And so Isaiah sings out hopeful songs of the Servant who is to come. Bible scholars have identified four of these “Songs of the Servant of the Lord” in this section in Isaiah, and we are going to take a look at each one of them in turn this week and next in these “Encouragements” and in our Grow Groups. And so we turn today to the first Servant Song in Isaiah 42:1–9:

Behold my servant, whom I uphold,  my chosen, in whom my soul delights;  I have put my Spirit upon him;  he will bring forth justice to the nations. He will not cry aloud or lift up his voice,  or make it heard in the street; A bruised reed he will not break,  and a faintly burning wick he will not quench;  he will faithfully bring forth justice. He will not grow faint or be discouraged  till he has established justice in the earth;  and the coastlands wait for his law. Thus says God, the Lord,  who created the heavens and stretched them out,  who spread out the earth and what comes from it,  who gives breath to the people on it  and spirit to those who walk in it: “I am the Lord; I have called you in righteousness;  I will take you by the hand and keep you;  I will give you as a covenant for the people,  a light for the nations, To open the eyes that are blind,  to bring out the prisoners from the dungeon,  from the prison those who sit in darkness. I am Yahweh; that is my name;  my glory I give to no other,  nor my praise to carved idols. Behold, the former things have come to pass, and new things I now declare;  before they spring forth  I tell you of them.” (Isaiah 42:1–9)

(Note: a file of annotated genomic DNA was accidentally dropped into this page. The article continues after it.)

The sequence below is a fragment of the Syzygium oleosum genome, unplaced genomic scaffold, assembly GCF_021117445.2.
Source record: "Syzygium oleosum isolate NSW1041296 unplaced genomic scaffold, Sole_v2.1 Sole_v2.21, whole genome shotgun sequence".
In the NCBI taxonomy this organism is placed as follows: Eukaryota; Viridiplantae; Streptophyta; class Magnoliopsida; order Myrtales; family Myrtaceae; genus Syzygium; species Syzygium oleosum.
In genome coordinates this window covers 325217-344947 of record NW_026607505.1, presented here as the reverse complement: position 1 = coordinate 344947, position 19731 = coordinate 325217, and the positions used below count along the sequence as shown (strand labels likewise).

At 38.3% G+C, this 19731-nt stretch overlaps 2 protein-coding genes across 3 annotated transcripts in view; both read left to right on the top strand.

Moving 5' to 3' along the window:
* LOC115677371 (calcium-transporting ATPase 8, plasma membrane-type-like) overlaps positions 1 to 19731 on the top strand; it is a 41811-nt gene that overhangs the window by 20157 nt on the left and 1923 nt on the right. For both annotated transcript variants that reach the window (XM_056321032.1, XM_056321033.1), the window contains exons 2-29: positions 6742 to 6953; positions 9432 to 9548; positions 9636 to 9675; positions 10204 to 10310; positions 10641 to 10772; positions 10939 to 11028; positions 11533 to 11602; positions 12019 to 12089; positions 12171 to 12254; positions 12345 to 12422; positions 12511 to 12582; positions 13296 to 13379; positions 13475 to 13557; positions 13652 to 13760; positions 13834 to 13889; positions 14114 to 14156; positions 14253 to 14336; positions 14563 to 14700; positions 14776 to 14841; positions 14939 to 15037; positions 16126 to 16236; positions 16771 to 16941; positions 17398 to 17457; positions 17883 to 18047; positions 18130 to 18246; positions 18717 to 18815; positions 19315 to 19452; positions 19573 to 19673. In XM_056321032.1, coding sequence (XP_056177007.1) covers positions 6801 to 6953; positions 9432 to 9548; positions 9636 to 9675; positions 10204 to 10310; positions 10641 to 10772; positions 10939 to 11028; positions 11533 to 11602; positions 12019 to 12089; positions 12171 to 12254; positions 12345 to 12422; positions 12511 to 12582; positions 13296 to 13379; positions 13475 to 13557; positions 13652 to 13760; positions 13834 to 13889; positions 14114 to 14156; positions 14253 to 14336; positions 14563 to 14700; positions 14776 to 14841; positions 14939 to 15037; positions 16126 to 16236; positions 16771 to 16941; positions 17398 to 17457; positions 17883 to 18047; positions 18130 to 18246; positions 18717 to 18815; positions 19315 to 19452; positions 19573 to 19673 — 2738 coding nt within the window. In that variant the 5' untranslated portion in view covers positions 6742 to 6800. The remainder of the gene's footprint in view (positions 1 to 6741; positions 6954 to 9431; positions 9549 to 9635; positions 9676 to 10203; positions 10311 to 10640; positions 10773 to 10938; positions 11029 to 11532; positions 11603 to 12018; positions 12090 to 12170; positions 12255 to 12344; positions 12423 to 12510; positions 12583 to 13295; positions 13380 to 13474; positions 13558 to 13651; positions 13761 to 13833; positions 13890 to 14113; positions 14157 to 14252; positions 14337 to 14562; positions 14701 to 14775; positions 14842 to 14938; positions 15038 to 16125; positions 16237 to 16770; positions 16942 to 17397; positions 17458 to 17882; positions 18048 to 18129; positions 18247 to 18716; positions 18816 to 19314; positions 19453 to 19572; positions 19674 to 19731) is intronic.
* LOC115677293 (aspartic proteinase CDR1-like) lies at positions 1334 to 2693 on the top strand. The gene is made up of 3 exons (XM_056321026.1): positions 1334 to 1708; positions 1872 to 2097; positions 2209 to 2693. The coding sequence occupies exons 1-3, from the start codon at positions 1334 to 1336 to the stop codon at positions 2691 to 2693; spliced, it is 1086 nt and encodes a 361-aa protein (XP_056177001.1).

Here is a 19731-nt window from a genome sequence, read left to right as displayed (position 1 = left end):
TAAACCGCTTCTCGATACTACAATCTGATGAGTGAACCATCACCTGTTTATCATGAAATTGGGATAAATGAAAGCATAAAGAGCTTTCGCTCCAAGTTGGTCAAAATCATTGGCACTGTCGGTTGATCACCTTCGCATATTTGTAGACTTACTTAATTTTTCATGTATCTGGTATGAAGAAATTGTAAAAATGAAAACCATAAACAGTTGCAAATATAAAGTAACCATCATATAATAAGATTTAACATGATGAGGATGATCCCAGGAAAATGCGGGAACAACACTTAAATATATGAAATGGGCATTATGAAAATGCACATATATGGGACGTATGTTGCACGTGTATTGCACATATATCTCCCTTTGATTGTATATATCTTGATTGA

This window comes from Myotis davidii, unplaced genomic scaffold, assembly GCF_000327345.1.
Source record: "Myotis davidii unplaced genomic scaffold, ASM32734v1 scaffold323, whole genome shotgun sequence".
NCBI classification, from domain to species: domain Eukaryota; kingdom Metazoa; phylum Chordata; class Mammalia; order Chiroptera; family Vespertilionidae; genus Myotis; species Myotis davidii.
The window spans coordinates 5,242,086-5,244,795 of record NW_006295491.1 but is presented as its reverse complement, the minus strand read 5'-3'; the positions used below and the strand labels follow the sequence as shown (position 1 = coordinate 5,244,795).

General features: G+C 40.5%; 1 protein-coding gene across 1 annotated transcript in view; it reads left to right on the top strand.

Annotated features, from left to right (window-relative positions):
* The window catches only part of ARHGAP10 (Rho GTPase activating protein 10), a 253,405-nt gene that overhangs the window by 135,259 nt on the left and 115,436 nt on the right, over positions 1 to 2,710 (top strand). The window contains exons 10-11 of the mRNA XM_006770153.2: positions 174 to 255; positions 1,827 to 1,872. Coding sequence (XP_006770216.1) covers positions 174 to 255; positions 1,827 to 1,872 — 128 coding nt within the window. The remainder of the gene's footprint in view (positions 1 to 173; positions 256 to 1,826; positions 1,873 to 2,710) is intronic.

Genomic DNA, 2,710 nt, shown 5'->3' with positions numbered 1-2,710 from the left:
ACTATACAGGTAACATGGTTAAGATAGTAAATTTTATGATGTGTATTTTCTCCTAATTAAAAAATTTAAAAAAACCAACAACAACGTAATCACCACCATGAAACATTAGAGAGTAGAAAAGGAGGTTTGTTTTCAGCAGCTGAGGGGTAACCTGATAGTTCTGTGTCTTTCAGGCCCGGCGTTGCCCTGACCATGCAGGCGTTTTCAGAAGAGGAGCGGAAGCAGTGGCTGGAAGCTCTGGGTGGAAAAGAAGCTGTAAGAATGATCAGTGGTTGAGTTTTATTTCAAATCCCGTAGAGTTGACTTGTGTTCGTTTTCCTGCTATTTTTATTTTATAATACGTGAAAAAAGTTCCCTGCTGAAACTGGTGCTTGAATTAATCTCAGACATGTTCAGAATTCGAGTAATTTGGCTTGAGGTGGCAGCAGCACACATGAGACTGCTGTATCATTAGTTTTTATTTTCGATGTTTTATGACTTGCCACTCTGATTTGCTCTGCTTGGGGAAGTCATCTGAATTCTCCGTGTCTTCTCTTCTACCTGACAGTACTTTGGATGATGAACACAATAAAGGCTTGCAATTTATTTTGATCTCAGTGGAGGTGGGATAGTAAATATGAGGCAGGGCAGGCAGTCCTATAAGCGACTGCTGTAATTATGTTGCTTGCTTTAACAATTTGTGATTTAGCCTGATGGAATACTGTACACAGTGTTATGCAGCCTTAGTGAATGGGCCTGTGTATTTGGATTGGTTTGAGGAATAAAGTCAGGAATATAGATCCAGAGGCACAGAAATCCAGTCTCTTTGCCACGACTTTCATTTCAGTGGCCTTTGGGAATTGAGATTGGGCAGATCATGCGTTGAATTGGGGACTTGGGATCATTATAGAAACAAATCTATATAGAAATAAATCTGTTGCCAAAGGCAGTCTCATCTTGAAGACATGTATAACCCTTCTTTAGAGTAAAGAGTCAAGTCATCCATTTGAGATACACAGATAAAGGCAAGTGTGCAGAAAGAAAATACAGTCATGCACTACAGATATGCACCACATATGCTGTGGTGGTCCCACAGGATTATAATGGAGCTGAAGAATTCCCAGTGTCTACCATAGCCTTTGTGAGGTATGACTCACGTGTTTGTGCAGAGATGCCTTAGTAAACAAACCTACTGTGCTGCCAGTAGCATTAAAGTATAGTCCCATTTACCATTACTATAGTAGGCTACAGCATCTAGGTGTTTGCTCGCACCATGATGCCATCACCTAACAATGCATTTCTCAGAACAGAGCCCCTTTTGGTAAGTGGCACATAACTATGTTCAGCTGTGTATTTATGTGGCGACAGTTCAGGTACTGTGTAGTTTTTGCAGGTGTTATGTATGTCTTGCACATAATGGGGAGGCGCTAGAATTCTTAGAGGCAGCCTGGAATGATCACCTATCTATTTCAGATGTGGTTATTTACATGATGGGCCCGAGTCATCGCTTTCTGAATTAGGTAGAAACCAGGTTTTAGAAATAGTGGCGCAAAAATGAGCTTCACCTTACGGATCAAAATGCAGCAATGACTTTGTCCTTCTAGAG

As the Lord describes his Servant’s work, it is impossible to overstate its significance. God himself—the God who created all there is and sustains moment-by-moment the life of every creature (v. 5)—has appointed this Servant in his righteousness, and God himself pledges to make his presence and power inseparable from the Servant’s work, ensuring its success (v. 6). 

And what is that work? First, he will be “a covenant for the people” (v. 6). I think this is a poetic way of saying both that the Servant will personify God’s commitment to his people expressed in making a covenant with them in the first place and also that the Servant will vicariously fulfill the requirements of the covenant for the people in response to the relationship God has initiated with them. In one person, both God’s and Israel’s covenant obligations will be met.